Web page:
WEPED FF REVIEW
Weped FF Summary
The Weped FF is a scooter made for racing and high-performance events, as well as for people who enjoy a lot of torque and acceleration. It’s more of a scooter for clinging onto than a vehicle for cruising around. With contrasting black paint, gold pins, and silver bolts, it has a very mechanical aspect, is swift, and appears to be quite robust.
It’s quick, entertaining, and not for the timid.
While the peak speed of the Weped FF does not match its acceleration, it is nevertheless capable of 55 mph. Given its 12,000 watts of power, some users may expect 60 mph, but actual speed testing using GPS indicate that 55 mph is a comfortable top speed.
The Weped FF outperforms other scooters in acceleration because Weped had to delay power output from takeoff due to the aggressiveness of the scooter. As a result, pulling away is actually possible without spinning out of control. However, once you pass 5 to 10 mph, the controllers open up and chaos ensues because peak current output can reach 200 amps.
The Weped FF is a racing-specific hyper scooter from a performance standpoint.
Top Speed & Acceleration
When the acceleration starts, the Weped will spin the wheels and lose traction at speeds ranging from 10 mph to 40 mph. You should be able to tell how powerful the motors are if an electric scooter can lose traction while travelling quickly and carrying the weight of a person and the scooter.
The combined continuous output of the controller and the motors is 7200 watts, however the actual rated power output per motor is 3600 watts. Even more astounding is the fact that the FF is just 60v! Weped sells a booster kit that raises the system’s voltage to 72 volts, enabling a maximum peak power output of 20,000 watts! that exceeds a RION in size.
Here is how quickly the weped accelerates since acceleration data are startling:
Yes, the Weped FF will unquestionably surpass other performance scooters. The data up above is an average. Make no mistake: the FF will out accelerate practically ALL current scooters. Acceleration rates will eventually depend on factors like rider weight and battery health/state of charge.
- Starting in third speed mode will overload the controllers, preventing you from achieving maximum acceleration and eventually causing the scooter to shut out.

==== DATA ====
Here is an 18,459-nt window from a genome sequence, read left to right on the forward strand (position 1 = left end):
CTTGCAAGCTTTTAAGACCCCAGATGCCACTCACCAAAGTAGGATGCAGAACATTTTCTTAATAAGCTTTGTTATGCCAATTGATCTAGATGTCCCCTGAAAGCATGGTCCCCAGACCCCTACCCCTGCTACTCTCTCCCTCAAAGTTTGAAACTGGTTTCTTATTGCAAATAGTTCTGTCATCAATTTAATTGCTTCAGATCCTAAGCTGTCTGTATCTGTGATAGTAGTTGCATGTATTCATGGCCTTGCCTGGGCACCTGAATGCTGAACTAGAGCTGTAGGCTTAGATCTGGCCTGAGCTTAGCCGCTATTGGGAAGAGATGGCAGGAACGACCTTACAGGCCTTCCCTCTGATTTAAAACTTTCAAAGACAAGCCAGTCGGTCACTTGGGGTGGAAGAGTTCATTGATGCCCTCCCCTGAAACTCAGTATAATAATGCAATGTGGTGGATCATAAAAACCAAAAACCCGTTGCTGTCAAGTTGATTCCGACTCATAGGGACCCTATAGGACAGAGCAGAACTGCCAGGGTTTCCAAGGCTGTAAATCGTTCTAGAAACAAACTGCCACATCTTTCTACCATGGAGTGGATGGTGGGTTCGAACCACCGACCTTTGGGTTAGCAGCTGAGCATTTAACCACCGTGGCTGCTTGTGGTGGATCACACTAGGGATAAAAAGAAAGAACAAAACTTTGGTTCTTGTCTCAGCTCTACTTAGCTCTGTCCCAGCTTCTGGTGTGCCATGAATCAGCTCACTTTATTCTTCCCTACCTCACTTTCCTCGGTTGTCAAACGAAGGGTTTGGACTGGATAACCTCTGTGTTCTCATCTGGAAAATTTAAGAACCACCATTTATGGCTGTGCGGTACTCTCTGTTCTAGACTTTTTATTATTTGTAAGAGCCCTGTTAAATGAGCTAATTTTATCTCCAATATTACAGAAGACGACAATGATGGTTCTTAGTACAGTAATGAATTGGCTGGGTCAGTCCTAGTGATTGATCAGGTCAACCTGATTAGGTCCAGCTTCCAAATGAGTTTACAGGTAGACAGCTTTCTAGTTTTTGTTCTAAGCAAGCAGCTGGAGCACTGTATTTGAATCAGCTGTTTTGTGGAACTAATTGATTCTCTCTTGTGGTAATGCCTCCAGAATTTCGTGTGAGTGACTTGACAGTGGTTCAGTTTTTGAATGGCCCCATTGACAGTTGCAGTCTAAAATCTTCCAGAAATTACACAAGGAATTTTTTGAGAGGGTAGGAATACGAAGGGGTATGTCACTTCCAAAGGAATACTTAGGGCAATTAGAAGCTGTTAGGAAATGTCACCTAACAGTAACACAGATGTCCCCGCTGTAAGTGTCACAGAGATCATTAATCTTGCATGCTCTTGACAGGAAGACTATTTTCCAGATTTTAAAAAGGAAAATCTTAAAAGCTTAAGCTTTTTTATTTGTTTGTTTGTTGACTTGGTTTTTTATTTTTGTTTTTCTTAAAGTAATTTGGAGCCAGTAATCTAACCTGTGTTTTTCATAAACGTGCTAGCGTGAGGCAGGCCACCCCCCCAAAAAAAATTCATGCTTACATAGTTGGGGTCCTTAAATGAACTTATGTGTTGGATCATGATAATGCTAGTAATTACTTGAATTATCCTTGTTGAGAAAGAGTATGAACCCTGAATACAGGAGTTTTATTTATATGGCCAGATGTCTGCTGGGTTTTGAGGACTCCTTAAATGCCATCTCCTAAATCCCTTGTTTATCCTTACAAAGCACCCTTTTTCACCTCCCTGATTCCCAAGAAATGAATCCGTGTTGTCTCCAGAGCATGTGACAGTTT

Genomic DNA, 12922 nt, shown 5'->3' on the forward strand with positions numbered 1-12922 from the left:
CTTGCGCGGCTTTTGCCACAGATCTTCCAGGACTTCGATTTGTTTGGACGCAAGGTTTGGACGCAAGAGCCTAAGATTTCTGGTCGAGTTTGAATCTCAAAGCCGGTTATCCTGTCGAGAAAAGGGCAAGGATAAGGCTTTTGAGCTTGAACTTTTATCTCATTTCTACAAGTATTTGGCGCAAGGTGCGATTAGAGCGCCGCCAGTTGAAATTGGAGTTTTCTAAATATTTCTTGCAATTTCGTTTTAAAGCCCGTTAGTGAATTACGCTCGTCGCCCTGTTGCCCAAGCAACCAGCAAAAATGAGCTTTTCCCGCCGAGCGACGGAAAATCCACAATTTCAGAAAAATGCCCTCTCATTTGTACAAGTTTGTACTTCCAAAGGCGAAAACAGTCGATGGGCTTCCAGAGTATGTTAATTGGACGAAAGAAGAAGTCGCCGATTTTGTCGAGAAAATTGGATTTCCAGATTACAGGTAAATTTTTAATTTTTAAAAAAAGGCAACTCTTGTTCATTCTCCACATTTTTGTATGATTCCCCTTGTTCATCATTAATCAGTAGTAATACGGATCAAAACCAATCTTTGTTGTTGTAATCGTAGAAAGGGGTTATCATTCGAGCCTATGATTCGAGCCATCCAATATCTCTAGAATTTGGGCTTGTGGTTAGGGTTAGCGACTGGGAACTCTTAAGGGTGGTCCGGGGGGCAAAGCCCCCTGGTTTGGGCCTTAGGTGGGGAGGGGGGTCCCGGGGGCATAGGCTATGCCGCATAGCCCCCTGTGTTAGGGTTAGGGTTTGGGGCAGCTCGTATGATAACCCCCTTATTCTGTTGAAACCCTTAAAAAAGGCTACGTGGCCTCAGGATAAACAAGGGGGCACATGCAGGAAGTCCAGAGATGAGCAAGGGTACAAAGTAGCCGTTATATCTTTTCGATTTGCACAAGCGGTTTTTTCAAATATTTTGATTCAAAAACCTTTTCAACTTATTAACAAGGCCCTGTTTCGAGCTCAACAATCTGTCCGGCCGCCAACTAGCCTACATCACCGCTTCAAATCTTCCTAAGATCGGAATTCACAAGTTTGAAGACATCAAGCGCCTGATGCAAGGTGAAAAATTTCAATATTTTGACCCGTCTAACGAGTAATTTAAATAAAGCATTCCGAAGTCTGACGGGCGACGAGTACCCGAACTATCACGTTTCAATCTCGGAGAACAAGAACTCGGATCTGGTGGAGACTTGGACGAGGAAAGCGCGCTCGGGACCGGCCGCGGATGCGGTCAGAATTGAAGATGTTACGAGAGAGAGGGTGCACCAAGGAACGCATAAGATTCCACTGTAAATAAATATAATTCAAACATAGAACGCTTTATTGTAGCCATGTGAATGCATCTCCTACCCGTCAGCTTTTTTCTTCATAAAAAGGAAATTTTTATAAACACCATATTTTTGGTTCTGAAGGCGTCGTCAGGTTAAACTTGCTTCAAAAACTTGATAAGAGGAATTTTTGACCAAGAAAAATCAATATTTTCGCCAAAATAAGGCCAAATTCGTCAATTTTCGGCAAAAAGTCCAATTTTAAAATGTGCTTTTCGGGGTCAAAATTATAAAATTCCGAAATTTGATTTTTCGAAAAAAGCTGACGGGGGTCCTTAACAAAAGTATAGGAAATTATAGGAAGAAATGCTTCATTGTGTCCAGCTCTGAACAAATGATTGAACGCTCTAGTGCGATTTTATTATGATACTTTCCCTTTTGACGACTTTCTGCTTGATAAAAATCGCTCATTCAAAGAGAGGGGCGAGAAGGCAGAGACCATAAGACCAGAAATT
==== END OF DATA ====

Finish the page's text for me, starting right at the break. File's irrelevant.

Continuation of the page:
- You should stop in first, get up speed, and then rapidly shift into second.
- It’s important to pace the FF for brief acceleration bursts because performing many hard stops and forceful accelerations continuously can cause the controls to become very hot.
Battery Life & Range
So how can you travel more than a few miles on a narrow deck scooter with 12,000 watts of power? The FF accomplishes this by utilising powerful Samsung INR 21700 batteries, which offer greater capacity than 18650 batteries. Without a doubt, the Weped’s range is still not particularly outstanding.
Real world ranges will typically be between 20 and 30 miles because the Weped is HARD to ride conservatively and has high discharge rates.
We’ve tested it, and hard, aggressive riding will drain a completely charged battery in as little as 15 miles.
The maximum advertised range from Weped is 100 km (62 miles), however in practise, even with a light rider on flat terrain, we doubt this is possible.
While we haven’t yet conducted a conservative range test, we did go on a regular scooter trip out on a warm day and were able to travel a maximum of 28 miles. This ride involved “normal” riding (a mix of short bursts and general riding). We think that a light cyclist who rides VERY cautiously could cover up to 40 miles.
Due to the Weped’s fast throttle response, which makes it extremely difficult to ride slowly, even modest throttle inputs induce abrupt acceleration, which places short, heavy loads on the controllers and accelerates battery life loss.
The Weped FF motors feature simple exteriors but ferocious internal windings. The hubs themselves are matte black and not particularly eye-catching. We’d have loved to see some branding on the motors, but I assume Weped wanted to keep everything simple. A single gold tyre valve protrudes from the hub.
The motors are 3600W BLDC hub motors, each with a maximum output of 6000w.
When you consider that just ONE motor on the FF has the same maximum output as both motors on scooters like the Dualtron Thunder or Kaabo Wolf Warrior, it should become clear just how strong those motors are.
We believe it’s preferable that the Weped does not support single or multiple motor switching.
Single motor mode would undermine the Weped’s racing heritage scooter design.
Both motors are operating right out of the box, however we assume there is some clever current distribution going on because the FF is able to spin the front wheel while controlling the back wheel.
The FF’s motors are bigger than most typical hub motors. Unlike other electric scooters where the hub motor is installed into the rim (making them removable), with the FF, the hub motor IS the entire size of the inner wheel rim, taking up the entire hub diameter.
Construction & Build Quality
The Weped FF is built with rigidity in mind. It was created with racing and ultra-high performance runs in mind. The Weped FF is made of machined metal and is coated in a semi-gloss black paint. The frame’s structure has a very mechanical appearance, and many of the frame’s components are bolted together, creating several joints.
Although we are dubious about this setup’s long-term dependability, it looks and feels fairly solid right out of the box. The stem is a very strong twin column, criss-cross shaft reinforced component that bolts onto an innovative cantilever-style front suspension (front to back).
The scooter’s twin column, curving neck, which connects the deck to the steering column, is fastened to a level surface with two big 16mm bolts. The scooter’s overall steering and front suspension setup is extremely rigid, which reduces travel and the scooter’s capacity to skip when leaning.